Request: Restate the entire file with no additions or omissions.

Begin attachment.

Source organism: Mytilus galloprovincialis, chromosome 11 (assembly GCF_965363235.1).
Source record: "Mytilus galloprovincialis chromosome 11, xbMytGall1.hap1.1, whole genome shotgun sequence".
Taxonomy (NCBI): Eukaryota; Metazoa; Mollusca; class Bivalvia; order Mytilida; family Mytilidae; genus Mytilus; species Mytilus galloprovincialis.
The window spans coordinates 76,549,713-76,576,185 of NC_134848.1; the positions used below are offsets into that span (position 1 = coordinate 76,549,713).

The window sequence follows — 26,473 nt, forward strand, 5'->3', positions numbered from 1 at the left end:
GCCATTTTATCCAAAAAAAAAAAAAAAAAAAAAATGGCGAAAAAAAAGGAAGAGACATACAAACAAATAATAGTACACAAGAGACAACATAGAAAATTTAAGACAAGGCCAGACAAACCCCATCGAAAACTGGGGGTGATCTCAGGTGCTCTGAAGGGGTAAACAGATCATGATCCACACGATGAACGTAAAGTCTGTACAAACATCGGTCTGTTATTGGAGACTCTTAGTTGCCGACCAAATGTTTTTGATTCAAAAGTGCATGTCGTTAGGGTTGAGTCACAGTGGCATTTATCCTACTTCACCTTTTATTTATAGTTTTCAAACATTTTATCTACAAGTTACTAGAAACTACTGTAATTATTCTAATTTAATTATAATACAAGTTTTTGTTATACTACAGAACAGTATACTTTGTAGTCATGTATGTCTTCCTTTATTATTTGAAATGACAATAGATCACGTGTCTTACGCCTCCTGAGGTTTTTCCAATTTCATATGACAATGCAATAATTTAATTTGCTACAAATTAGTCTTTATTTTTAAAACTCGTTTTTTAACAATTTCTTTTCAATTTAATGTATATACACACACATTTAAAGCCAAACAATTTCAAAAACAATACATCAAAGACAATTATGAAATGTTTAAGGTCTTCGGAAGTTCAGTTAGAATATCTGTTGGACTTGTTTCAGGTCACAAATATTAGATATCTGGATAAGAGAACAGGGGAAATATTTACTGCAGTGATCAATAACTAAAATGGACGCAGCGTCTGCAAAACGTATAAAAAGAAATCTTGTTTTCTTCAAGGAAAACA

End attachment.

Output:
Source organism: Mytilus galloprovincialis, chromosome 11 (assembly GCF_965363235.1).
Source record: "Mytilus galloprovincialis chromosome 11, xbMytGall1.hap1.1, whole genome shotgun sequence".
Taxonomy (NCBI): Eukaryota; Metazoa; Mollusca; class Bivalvia; order Mytilida; family Mytilidae; genus Mytilus; species Mytilus galloprovincialis.
The window spans coordinates 76,549,713-76,576,185 of NC_134848.1; the positions used below are offsets into that span (position 1 = coordinate 76,549,713).

The window sequence follows — 26,473 nt, forward strand, 5'->3', positions numbered from 1 at the left end:
GCCATTTTATCCAAAAAAAAAAAAAAAAAAAAAATGGCGAAAAAAAAGGAAGAGACATACAAACAAATAATAGTACACAAGAGACAACATAGAAAATTTAAGACAAGGCCAGACAAACCCCATCGAAAACTGGGGGTGATCTCAGGTGCTCTGAAGGGGTAAACAGATCATGATCCACACGATGAACGTAAAGTCTGTACAAACATCGGTCTGTTATTGGAGACTCTTAGTTGCCGACCAAATGTTTTTGATTCAAAAGTGCATGTCGTTAGGGTTGAGTCACAGTGGCATTTATCCTACTTCACCTTTTATTTATAGTTTTCAAACATTTTATCTACAAGTTACTAGAAACTACTGTAATTATTCTAATTTAATTATAATACAAGTTTTTGTTATACTACAGAACAGTATACTTTGTAGTCATGTATGTCTTCCTTTATTATTTGAAATGACAATAGATCACGTGTCTTACGCCTCCTGAGGTTTTTCCAATTTCATATGACAATGCAATAATTTAATTTGCTACAAATTAGTCTTTATTTTTAAAACTCGTTTTTTAACAATTTCTTTTCAATTTAATGTATATACACACACATTTAAAGCCAAACAATTTCAAAAACAATACATCAAAGACAATTATGAAATGTTTAAGGTCTTCGGAAGTTCAGTTAGAATATCTGTTGGACTTGTTTCAGGTCACAAATATTAGATATCTGGATAAGAGAACAGGGGAAATATTTACTGCAGTGATCAATAACTAAAATGGACGCAGCGTCTGCAAAACGTATAAAAAGAAATCTTGTTTTCTTCAAGGAAAACA